Grace's Guide is the leading source of historical information on industry and manufacturing in Britain. This web publication contains 126,749 pages of information and 199,759 images on early companies, their products and the people who designed and built them.
The Star Engineering Company of Wolverhampton produced cars, lorries and motorcycles. Star's foundry was at Frederick Street, where metal castings were made for the company's vehicles.
See also -
1909 The Star Engineering Co, the manufacturer of Star cars, took over its previous parent company The Star Cycle Co and the production of Starlings and Stuarts ceased.
1910 The Star Engineering Company built 2 aircraft. The first was a Farman type biplane with a forward elevator. The second was a monoplane that was powered by a Star 40 h.p., 4-cylinder, water-cooled engine.
1914 Directory lists them as Star Engineering Co., Frederick Street, Wolverhampton and as motor car manufacturers.
WWI During the first world war, Star Engineering Ltd, like Sunbeam, stopped production of its motor cars and concentrated on producing commercial vehicles and ammunition.
1919 So successful was the company that by 1919 Star was one of the six largest motorcar manufacturers in Britain. The company operated from a number of small factories located in Dudley Road, Frederick Street, Nelson Street, Stewart Street, Ablow Street and Dobb Street.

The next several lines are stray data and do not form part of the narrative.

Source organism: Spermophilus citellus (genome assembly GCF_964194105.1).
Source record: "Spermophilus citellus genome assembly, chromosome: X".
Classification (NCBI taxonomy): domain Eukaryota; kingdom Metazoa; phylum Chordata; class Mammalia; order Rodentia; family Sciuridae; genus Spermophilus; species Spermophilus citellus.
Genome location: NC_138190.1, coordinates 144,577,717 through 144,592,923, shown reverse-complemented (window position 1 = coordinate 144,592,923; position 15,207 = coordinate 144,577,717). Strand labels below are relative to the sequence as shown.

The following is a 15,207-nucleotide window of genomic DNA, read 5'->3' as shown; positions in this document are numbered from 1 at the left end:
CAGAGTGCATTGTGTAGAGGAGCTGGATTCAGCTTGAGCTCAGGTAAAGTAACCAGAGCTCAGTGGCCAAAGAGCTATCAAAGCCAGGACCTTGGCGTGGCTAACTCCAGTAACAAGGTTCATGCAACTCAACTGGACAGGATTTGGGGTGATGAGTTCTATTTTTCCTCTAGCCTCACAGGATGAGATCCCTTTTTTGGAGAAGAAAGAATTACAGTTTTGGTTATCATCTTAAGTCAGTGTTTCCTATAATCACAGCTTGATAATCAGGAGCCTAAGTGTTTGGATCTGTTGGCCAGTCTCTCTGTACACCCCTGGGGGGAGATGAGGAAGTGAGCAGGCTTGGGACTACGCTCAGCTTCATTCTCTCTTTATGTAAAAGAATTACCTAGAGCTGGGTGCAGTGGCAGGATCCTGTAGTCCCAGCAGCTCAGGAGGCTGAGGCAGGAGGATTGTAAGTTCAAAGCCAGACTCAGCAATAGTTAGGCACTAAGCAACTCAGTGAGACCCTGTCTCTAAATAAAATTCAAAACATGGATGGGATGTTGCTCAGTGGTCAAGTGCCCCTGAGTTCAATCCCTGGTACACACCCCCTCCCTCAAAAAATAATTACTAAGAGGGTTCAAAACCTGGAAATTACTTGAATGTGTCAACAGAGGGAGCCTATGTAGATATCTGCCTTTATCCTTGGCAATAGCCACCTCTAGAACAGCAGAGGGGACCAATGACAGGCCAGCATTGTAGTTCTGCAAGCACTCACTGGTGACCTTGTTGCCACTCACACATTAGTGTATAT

Star's customers included the War Office in Britain as well as those in Siam (later Thailand), Greece, Spain and Romania. The company also made a small number of ABC's Dragonfly radial aero engines.
1920s Some goods vehicles with payloads of 15cwt to 2 ton were produced with a four-cylinder side-valve engine of 3,054cc and an overhead-valve engine for the larger models. The aircraft and engine were designed by Granville Bradshaw, who was only 19 years old at the time. The engine delivered 40hp. at 1,450rpm. It had a bore of 100mm and a stroke of 125mm. It weighed 182lbs, with a Simms magneto and a water pump. The company could never compete with mass-produced cars. Production peaked between 1921 and 1925, when Star sold about 1,000 cars a year.
The company mascot was a segmented six-pointed star with a semi-nude female figure embossed on the front - thought to be the Goddess Athena.
By 1927 production had fallen to 105/year.
1928 Guy Motors approached the shareholders for a controlling interest in the business. . Guy sold Star's factory to the Moxley Foundry and moved production to a new factory in Showell Road, Bushbury, which was nearer to Guy's factory but sales didn't improve.
1932 Motor manufacture ceased; Star went into receivership in March 1932.